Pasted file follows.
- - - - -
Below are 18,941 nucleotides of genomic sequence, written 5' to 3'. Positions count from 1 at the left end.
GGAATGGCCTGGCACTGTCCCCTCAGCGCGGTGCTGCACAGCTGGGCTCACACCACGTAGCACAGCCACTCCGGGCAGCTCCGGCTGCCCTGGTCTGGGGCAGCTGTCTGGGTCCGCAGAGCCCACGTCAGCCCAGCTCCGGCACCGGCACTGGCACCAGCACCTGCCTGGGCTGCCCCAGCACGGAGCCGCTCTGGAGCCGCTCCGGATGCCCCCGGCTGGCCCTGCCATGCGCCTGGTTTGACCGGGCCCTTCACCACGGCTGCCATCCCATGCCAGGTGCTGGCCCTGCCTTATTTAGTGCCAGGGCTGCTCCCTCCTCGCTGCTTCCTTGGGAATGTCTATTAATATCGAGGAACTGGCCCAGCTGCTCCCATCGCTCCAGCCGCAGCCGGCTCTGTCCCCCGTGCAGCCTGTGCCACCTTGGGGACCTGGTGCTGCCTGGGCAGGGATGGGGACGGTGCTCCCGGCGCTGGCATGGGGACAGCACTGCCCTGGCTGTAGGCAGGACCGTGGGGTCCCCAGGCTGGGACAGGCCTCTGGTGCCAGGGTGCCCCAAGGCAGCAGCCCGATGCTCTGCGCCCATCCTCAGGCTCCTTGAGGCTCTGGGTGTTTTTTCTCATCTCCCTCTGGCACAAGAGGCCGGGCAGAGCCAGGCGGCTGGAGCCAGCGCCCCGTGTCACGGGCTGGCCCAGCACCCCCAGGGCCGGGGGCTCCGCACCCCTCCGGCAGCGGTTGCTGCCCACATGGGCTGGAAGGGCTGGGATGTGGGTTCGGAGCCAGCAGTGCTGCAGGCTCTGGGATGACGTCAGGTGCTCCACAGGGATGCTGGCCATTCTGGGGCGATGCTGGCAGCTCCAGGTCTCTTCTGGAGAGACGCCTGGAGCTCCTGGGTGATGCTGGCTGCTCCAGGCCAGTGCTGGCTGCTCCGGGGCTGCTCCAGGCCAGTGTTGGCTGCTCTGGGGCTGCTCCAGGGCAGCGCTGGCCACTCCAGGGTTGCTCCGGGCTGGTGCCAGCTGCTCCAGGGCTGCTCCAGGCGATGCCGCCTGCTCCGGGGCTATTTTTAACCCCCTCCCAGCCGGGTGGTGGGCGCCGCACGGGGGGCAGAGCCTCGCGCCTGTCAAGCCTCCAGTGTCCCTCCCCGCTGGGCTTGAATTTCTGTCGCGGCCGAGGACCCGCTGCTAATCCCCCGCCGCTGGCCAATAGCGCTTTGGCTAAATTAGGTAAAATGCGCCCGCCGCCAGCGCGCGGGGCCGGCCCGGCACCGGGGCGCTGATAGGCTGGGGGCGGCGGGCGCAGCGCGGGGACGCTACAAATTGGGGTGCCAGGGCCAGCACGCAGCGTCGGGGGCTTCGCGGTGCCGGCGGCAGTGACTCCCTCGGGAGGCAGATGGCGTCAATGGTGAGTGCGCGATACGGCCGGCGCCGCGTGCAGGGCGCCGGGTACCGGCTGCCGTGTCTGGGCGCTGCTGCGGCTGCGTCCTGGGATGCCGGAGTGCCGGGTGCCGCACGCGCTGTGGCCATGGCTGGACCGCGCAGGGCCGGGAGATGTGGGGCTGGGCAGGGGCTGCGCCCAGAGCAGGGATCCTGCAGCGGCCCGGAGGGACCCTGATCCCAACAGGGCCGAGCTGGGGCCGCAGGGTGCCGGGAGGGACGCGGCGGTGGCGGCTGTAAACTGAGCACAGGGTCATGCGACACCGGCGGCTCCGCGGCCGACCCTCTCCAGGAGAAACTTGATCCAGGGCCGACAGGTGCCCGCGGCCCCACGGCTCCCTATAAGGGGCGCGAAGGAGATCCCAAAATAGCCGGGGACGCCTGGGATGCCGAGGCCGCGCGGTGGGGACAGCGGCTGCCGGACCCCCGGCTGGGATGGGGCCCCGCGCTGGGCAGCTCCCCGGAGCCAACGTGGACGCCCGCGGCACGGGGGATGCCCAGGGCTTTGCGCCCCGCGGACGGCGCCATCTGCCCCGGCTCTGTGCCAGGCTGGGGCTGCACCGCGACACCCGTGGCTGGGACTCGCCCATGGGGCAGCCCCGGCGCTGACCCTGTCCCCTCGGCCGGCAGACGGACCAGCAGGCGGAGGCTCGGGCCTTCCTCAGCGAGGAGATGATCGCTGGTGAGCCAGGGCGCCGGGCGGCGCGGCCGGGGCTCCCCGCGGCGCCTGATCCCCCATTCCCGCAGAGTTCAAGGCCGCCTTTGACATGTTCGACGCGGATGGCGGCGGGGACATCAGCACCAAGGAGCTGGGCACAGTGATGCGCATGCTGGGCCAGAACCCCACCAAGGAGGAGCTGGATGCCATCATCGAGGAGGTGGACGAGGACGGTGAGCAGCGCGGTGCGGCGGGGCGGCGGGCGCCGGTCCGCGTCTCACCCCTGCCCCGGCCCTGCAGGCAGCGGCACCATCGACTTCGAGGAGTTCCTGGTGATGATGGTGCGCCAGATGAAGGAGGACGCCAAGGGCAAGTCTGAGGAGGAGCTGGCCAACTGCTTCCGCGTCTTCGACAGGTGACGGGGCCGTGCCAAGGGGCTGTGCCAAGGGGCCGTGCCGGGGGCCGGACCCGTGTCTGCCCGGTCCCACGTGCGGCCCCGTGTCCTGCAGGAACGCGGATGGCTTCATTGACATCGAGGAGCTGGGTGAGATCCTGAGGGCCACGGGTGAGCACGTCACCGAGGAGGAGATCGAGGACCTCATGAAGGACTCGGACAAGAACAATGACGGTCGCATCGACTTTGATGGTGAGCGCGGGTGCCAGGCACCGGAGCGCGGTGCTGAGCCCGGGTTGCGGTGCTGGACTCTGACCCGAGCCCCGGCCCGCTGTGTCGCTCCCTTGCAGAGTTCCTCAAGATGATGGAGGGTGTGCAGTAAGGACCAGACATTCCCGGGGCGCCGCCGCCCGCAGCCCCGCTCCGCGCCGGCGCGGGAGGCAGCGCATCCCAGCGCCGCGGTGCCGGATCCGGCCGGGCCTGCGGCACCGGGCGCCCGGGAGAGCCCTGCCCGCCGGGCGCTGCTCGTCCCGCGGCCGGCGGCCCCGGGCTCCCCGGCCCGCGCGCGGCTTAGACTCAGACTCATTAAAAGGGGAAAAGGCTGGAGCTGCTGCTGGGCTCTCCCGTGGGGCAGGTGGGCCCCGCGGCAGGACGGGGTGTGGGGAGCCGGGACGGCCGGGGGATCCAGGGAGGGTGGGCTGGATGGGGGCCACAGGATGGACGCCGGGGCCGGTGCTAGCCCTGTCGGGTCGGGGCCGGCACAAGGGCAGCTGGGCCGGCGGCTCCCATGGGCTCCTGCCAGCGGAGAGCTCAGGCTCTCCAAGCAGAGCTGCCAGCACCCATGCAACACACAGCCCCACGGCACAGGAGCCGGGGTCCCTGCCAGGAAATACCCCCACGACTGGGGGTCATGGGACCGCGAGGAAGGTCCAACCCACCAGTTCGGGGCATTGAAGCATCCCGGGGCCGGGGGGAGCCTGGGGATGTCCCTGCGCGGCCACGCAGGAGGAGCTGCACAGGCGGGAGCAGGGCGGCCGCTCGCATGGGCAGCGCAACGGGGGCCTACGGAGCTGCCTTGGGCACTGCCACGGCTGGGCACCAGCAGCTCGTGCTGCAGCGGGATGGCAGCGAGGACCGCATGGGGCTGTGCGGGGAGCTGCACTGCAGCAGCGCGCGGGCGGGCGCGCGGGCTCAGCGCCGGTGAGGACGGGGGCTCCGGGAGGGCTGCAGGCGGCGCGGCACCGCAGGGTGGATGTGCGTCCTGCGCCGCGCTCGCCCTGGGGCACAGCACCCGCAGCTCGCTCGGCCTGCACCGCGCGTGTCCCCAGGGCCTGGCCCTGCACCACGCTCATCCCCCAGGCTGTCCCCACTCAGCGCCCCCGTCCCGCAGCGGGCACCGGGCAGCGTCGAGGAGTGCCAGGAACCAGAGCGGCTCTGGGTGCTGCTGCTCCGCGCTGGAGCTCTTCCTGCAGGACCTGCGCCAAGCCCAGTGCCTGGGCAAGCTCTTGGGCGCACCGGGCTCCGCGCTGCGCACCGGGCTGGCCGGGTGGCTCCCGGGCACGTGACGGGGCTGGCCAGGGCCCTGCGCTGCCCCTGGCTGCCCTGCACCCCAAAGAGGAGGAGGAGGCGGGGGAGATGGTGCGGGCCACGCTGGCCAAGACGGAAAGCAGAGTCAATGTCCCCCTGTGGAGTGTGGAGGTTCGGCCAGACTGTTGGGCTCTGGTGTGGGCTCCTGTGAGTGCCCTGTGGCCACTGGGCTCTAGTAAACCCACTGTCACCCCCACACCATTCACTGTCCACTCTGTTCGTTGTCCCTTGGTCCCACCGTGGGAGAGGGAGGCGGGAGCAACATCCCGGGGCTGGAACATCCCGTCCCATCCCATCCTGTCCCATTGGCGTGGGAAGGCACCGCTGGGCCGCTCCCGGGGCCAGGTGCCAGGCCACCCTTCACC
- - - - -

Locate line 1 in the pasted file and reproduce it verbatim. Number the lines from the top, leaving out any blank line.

Below are 18,941 nucleotides of genomic sequence, written 5' to 3'. Positions count from 1 at the left end.